U.S. employers advertised the most jobs in 14 years in January, and more workers quit — both signs of a strengthening job market.
Job openings rose 2.5 percent, to nearly 5 million, the most since January 2001, the Labor Department said Tuesday. The number of people quitting their jobs increased 3 percent, to 2.8 million, the most in more than six years.
More resignations are generally a sign of confidence in the economy, because people typically leave their jobs when they have another one lined up, often at higher pay, or are optimistic that they can find a new position.
Increased openings are usually followed by stronger job gains. Steady economic growth, powered largely by consumer spending, has boosted businesses' confidence in the economy and made them more willing to hire.
The figures follow another strong monthly jobs report released Friday. Employers added 295,000 jobs in February, extending a robust streak of hiring that began last year. The number of Americans earning paychecks has jumped nearly 3.3 million in the past year, the best 12-month gain since March 2000.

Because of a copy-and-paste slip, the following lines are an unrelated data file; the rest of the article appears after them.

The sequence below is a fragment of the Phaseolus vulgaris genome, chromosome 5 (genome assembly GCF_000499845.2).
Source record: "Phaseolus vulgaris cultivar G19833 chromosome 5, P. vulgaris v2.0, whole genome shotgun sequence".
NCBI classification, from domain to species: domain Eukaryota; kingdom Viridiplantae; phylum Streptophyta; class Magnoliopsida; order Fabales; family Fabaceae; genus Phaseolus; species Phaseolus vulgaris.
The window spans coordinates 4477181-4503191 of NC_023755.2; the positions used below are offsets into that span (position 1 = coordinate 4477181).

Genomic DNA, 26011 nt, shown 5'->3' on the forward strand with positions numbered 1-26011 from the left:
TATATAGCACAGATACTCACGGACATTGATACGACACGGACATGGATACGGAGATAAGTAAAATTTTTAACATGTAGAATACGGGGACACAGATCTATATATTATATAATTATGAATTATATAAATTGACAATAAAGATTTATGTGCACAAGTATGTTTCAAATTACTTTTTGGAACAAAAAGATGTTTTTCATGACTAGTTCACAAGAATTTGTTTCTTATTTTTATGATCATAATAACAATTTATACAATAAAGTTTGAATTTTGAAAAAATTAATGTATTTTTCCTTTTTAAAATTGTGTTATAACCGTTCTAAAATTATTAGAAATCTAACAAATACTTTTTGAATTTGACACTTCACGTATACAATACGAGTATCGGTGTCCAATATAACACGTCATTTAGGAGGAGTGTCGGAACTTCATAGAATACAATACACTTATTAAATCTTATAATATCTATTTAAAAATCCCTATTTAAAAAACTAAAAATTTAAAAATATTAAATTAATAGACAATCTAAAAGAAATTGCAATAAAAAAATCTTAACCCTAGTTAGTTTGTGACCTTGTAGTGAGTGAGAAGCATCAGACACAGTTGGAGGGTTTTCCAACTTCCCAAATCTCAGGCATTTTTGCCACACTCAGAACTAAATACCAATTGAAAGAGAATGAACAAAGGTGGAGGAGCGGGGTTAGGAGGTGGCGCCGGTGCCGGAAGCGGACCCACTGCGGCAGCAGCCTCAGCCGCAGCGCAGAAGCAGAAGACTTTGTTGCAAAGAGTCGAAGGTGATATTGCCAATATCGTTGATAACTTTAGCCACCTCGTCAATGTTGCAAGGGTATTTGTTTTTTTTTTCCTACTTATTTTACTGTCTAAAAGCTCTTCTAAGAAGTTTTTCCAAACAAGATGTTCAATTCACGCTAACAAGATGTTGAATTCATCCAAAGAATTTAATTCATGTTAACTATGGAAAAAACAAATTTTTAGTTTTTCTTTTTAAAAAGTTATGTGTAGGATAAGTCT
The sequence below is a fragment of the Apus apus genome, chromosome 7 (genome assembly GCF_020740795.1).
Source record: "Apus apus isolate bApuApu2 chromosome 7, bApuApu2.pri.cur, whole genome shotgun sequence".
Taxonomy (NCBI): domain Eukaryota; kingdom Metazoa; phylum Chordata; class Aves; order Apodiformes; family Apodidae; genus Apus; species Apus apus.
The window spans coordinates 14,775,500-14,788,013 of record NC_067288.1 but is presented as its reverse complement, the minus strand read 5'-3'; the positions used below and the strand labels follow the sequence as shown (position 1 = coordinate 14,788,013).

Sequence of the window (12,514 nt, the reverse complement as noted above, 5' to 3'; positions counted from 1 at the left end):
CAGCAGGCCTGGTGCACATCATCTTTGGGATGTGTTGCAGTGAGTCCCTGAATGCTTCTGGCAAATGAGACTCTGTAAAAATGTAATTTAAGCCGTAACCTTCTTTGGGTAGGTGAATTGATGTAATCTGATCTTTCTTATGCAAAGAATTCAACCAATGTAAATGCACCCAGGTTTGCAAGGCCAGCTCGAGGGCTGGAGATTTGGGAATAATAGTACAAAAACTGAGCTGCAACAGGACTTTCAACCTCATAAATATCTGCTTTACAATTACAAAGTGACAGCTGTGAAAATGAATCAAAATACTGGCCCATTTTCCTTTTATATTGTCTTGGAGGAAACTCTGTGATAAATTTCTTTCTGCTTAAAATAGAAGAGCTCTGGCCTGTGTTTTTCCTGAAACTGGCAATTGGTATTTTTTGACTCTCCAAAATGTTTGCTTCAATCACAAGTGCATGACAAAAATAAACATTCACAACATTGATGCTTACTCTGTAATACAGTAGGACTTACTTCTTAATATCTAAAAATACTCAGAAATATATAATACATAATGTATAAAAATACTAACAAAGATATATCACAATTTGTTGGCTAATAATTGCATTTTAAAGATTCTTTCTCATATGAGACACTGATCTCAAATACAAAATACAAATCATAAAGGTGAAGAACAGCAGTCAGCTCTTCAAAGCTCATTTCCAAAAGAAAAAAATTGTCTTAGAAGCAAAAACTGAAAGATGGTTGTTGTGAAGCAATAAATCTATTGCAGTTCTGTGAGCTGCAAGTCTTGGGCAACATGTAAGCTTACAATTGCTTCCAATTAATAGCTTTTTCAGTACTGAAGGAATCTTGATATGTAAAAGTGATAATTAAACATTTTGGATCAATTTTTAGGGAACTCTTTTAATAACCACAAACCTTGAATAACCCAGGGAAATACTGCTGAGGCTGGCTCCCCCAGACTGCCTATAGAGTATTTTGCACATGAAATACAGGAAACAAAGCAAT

That gain has helped to sharply lower the U.S. unemployment rate to 5.5 percent, down from 6.7 percent a year ago.
The figures that were reported Friday are a net figure: Jobs gained minus jobs lost. The data being reported Tuesday are more detailed. They calculate total hires, as well as quits and layoffs.
Not all the news has been positive. Total hiring actually slowed in January, to fewer than 5 million, after reaching 5.2 million, a seven-year high, in December. The number of layoffs also fell that month.
The steady rise in open jobs should prompt employers to offer higher pay in order to fill some positions, economists say. There were, on average, 1.8 unemployed workers for every open job in January. That is typical of a healthy economy and is down from a record high of 6.7 in July 2009, just after the recession ended.
Yet, so far, the improving job market has yet to lift wages much. Average hourly pay rose just 2 percent in the 12 months that ended in February, down from a 2.2 percent year-over-year pay increase in January.
The February labor participation rate, which measures the percentage of willing workers capable of filling jobs, was 62.8 percent, matching its lowest percentage since 1980.